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Duvall Finds Relief in Round 9

Riley Duvall threw his steer down in 3.6 seconds to win Friday’s ninth round. He has placed in just three rounds but has earned nearly $60,000 in Las Vegas. (PRCA PHOTO BY DAN HUBBELL)

Riley Duvall threw his steer down in 3.6 seconds to win Friday’s ninth round. He has placed in just three rounds but has earned nearly $60,000 in Las Vegas. (PRCA PHOTO BY DAN HUBBELL)

LAS VEGAS – The City of Lights roller coaster continues for steer wrestler Riley Duvall.

On Friday night, the Checotah, Okla., cowboy wrestled his steer to the ground in 3.6 seconds to win the ninth go-round of the Wrangler National Finals Rodeo. He also grappled away $26,231 for the victory.

“I felt like that run has been a long time coming,” said Duvall, who collected just his third check at the NFR. “I had a good steer to night and knew I had to have a good start. (The horse) Ote worked outstanding. I really couldn’t tell you what happened. It didn’t feel that fast. When I looked at the clock and saw 3.6, I was speechless for a minute.”

He should be. The 24-year-old bulldogger is playing on ProRodeo’s grandest stage for the first time. He finished in a three-way tie for sixth place in the fourth round, then was part of a three-way tie for first place on Round 6.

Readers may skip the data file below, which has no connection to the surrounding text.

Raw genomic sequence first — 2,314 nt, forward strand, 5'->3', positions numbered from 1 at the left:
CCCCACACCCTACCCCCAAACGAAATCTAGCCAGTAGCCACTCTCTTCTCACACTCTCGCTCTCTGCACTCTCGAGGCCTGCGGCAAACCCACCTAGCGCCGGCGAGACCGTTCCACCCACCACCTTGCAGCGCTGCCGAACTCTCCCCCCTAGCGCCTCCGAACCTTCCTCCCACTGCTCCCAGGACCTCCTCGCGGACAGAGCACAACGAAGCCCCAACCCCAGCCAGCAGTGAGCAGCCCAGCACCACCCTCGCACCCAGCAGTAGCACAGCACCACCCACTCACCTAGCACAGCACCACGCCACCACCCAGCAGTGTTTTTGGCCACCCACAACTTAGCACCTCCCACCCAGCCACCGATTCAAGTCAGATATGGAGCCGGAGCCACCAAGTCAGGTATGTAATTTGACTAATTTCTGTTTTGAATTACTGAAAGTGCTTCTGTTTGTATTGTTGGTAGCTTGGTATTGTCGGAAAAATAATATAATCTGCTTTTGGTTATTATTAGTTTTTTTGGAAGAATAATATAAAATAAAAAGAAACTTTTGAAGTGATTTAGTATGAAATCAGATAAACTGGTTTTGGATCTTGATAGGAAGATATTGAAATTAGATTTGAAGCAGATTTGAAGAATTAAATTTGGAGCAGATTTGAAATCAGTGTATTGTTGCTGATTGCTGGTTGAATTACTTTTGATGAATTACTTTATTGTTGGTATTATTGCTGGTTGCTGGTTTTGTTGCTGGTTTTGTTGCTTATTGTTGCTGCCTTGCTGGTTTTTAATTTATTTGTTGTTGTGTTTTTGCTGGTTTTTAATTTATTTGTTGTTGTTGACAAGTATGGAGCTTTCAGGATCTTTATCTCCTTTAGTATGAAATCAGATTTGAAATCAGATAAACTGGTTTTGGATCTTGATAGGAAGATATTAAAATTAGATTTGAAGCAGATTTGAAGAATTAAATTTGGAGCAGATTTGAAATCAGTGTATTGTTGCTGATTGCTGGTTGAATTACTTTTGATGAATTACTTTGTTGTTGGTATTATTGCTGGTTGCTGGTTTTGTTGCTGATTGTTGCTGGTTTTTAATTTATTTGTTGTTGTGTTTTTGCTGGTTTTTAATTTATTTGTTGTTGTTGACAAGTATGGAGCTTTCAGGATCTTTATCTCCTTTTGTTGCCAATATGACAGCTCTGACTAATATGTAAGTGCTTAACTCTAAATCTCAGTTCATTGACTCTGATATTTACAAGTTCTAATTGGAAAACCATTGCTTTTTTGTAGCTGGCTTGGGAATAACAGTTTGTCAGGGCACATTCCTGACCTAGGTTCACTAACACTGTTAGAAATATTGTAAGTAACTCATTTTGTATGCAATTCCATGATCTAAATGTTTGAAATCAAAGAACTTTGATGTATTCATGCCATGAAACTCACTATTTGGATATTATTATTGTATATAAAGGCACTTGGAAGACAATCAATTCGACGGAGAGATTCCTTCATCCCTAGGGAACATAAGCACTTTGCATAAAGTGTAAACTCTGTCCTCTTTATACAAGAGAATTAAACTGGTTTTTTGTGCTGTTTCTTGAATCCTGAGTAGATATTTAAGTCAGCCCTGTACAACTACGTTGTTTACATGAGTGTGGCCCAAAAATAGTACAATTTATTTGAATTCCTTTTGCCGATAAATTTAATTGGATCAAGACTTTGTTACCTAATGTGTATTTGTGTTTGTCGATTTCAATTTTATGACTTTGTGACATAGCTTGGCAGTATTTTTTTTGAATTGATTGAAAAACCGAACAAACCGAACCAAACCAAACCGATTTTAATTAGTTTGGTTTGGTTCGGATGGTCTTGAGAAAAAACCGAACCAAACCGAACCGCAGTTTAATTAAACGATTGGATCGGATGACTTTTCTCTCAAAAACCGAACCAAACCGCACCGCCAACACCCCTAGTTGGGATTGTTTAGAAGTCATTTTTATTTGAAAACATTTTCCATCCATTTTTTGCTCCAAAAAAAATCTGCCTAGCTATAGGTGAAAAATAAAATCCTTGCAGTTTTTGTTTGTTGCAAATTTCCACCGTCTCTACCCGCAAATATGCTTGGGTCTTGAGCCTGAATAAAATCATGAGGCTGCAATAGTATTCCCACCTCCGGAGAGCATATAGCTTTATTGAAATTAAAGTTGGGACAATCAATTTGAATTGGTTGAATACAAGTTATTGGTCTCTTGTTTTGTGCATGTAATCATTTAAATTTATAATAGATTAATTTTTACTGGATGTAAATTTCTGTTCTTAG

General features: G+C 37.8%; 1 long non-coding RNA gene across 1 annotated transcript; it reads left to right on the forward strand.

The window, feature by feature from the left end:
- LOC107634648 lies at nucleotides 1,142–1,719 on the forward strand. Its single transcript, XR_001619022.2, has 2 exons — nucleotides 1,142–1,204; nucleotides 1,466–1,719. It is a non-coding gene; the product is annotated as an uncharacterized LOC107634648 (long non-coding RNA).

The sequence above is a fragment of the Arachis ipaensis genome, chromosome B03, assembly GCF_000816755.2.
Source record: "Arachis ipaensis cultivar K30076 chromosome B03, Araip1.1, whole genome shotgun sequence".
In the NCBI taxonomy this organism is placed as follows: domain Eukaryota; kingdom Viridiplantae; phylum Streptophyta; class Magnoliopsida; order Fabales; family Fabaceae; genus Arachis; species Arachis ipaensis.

In all, he has earned $58,513 in nine nights and has pushed his season earnings to $119,690. Better yet is that he has one more chance to add to it when the season comes to a conclusion with the 10th round Saturday night.

“I’m no good in the average, so I am just going as fast as I can and hoping it works,” he said, discussing the bonus paid to the top eight men in the 10-round aggregate. “I haven’t ridden very good the last two nights. I finally rode up there tonight, and it felt good.”

Riding well and pushing the limits for big money worked once, so he’s going to do it again on the final night.

“I’m going to go as fast as I can, hopefully on a good steer, and try to do the same thing we did tonight,” said Duvall, who is the fifth man in his family to compete at the NFR, including his father, Sam; uncle, Spud; cousin, Tom; and great-uncle, Roy. “I want to try to get a little confidence going for next year. It’s been a little bad the last two nights, so tonight was needed.

“When I was walking over here, I just visualized it over and over again.”

As with any job, earning as much money as possible is vital. For someone who competes in rodeo, there are no guaranteed salaries, and the only income occurs when competitors do better than most in the field. With a chance to earn more than $26,000 ahead of him Saturday night, there’s no reason to hold anything back.

“I’ve got a wife and kid at home that like to buy a lot of clothes, so I have to try to get all the money I can,” he said with a laugh.

That’s the right attitude to have going into the WNFR’s 10th round.

Courtesy of twisTEDrodeo.com